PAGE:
The above quote is from Wikipedia and as I work through catching up my journals we will revisit the entire resource extraction theme for this area.  The large number of Swainson's Thrush roadkill I observed approaching Ft. Nelson had nothing to do with resource extraction though.  I watched several of the small birds get hit by oncoming traffic while pedaling this bit of the route.  My theory is the birds tendency to feed along the gravel shoulders of the road and their flight pattern when spooked by approaching traffic are the major factors in the large number of roadkill here.  For every roadkill Swainson's Thrush in this area I saw, I probably saw 30 live birds foraging together.  My other theory when looking at this map is that East to West roads provide the biggest obstacle to migrating birds.  I started to draw my own scientific conclusion to this when I got into another roadkill rich section of highway along the border of Northern Nevada and Southern Oregon.  During this leg of the Tippy Top Tour I observed several roadkill Yellow Rumped Warblers again on an East to West highway.  I was especially bummed out to see these road kill Warblers as I have one that is a winter resident in my front yard in the BLC.  I think I look forward to seeing his and her return every year more than they look forward to the suet and seedblock I put out for them.  I never realized they are a bird of the high desert as well, but now I know!  Maybe the East to West highways versus South to North highways prove to be a bigger obstacle for migrating birds because they have a higher likelihood of crossing them during their migration.  An East to West highway they have to cross at some point, but a South to North highway they may fly along either side of the route without ever needing to actually risk a crossing of it.  Of course these are just my observations when looking at the map, I have no scientific credentials to make these observations.

roadkill Yellow Rumped Warbler
road kill juvenile White Crowned Sparrow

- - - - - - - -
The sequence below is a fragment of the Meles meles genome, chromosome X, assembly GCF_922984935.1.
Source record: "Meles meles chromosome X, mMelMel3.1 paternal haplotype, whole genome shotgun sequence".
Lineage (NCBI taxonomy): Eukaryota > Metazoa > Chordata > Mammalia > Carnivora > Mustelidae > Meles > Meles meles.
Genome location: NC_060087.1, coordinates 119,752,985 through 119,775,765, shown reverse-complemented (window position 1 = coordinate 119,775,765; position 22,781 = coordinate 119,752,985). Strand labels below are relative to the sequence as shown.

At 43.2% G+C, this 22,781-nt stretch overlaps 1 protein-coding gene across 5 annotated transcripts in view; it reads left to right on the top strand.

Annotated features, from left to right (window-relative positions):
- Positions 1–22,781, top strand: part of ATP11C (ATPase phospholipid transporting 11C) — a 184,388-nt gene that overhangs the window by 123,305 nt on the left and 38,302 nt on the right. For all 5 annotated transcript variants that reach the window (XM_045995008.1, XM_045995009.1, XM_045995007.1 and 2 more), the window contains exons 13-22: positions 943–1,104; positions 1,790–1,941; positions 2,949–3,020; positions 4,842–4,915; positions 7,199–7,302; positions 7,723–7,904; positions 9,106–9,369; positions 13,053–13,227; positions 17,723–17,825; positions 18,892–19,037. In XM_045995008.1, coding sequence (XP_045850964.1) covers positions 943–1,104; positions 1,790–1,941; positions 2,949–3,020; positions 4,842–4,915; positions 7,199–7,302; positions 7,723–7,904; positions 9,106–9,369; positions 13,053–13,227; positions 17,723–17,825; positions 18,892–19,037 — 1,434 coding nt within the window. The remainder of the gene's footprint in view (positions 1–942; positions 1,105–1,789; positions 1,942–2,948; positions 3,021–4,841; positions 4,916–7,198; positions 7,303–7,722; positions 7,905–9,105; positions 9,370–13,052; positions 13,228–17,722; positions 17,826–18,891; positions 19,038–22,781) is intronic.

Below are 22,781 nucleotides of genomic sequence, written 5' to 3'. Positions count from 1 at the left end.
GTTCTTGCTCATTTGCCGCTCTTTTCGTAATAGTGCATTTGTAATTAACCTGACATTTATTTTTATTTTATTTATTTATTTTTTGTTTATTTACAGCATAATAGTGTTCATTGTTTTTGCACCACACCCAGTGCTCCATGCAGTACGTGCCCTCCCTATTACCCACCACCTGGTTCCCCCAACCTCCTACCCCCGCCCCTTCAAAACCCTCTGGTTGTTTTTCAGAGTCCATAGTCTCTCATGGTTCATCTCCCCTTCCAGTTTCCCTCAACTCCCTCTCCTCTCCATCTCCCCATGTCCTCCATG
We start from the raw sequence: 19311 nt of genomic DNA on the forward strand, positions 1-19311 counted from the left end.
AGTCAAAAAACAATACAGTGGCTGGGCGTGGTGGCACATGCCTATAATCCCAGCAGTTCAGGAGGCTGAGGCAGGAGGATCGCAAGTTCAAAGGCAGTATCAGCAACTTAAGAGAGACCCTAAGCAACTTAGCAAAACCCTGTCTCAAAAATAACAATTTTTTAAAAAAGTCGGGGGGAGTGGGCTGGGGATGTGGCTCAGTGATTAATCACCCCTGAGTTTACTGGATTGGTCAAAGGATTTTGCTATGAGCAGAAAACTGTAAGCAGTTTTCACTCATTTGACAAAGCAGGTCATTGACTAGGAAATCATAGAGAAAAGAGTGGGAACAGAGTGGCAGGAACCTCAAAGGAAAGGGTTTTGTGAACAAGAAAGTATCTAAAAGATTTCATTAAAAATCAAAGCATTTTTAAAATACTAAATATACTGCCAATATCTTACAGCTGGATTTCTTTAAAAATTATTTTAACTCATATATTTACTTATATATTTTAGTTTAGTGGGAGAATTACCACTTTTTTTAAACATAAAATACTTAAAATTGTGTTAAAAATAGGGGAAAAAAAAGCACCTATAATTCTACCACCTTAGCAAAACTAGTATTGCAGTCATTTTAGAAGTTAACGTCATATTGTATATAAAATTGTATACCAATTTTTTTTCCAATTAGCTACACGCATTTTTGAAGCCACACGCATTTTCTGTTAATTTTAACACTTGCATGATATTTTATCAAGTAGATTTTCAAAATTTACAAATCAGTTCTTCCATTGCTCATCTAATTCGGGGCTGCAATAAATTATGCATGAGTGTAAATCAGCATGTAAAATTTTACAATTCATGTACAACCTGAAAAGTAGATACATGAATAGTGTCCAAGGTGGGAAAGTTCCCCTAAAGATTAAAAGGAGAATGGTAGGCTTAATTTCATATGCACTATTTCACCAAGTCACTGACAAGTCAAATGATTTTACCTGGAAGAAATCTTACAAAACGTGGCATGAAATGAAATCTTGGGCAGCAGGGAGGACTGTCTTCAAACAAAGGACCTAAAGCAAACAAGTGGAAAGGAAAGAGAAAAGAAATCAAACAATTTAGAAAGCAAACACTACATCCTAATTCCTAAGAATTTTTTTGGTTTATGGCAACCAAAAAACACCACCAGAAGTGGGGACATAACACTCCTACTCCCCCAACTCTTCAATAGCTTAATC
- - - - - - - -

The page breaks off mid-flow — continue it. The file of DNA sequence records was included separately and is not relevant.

If you use Google Earth or are really paying attention to my routes on these maps you may realize I have a reroute on the above map.  I ended up doing three alternates on the return leg that aren't reflected on my Tippy Top Tour Tracker.  The first one is in Idaho (although it isn't reflected in the above map either), the Weiser River Trail.  Just outside New Meadows, ID I got on this old Rails to Trails route and made it to almost Weiser before I had to punch out due to a muddy route.  Regardless of this though I saw a ton of Elk, Turkey, and eventually a black bear must have come within a .10 of a mile of my camp one night.  That is the new turquoise bubble above by the way.  I woke up in the morning and doubled back about a .10 of a mile due to muddy trails (my road touring bike was a mess in minutes).  I was surprised to see fresh black bear tracks in the mud of the trail that weren't there the evening before.  The thing that stands out about this observation is that it is the last black bear I would be near on my return home.  The second alternate was up near Prairie City, OR where I realized I could pedal through the Strawberry Mountain Wilderness versus having to double back on 395 from John Day, OR.  I had pedaled 395 on the northbound leg and this detour was excellent!  I highly recommend it and it is reflected in the above map.  The last alternate was near Adel, OR.  Here I realized I could pedal south the back way into Cedarville, CA.  Again this saved me doubling back on my northbound route out of Alturas.  I highly recommend this route which makes use of maybe 17 miles of good graded dirt road.  I have no doubt I got more wildlife observations taking this route and it was special to stand on the flanks of the Warner Mountains with a flock of several hundred Sandhill Cranes migrating south above me.  We had both made the round trip migration together this year!


a black bear sow and cub play in the middle of the Robert Campbell Highway
I was also blown away by the number of critters along the Robert Campbell Highway in Yukon Territory.  I now know if I am seeing lots of smaller critters (like squirrels, porcupine) then there is a higher likelihood of observing bigger animals like bears and caribou.

the Champ and Krud at the end of the Robert Campbell Highway (Watson Lake Sign Forest)

3 comments:

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  2. Great post Adam. I have no scientific cred but it occurred to me that a road that parallels a migratory path might be dangerous as birds flying along the road might see it as a source of food and spend more time on the road than those who only have to cross it once. Then again maybe not

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  3. Good point Brendan! I hadn't considered that angle. Thanks for checking out the post!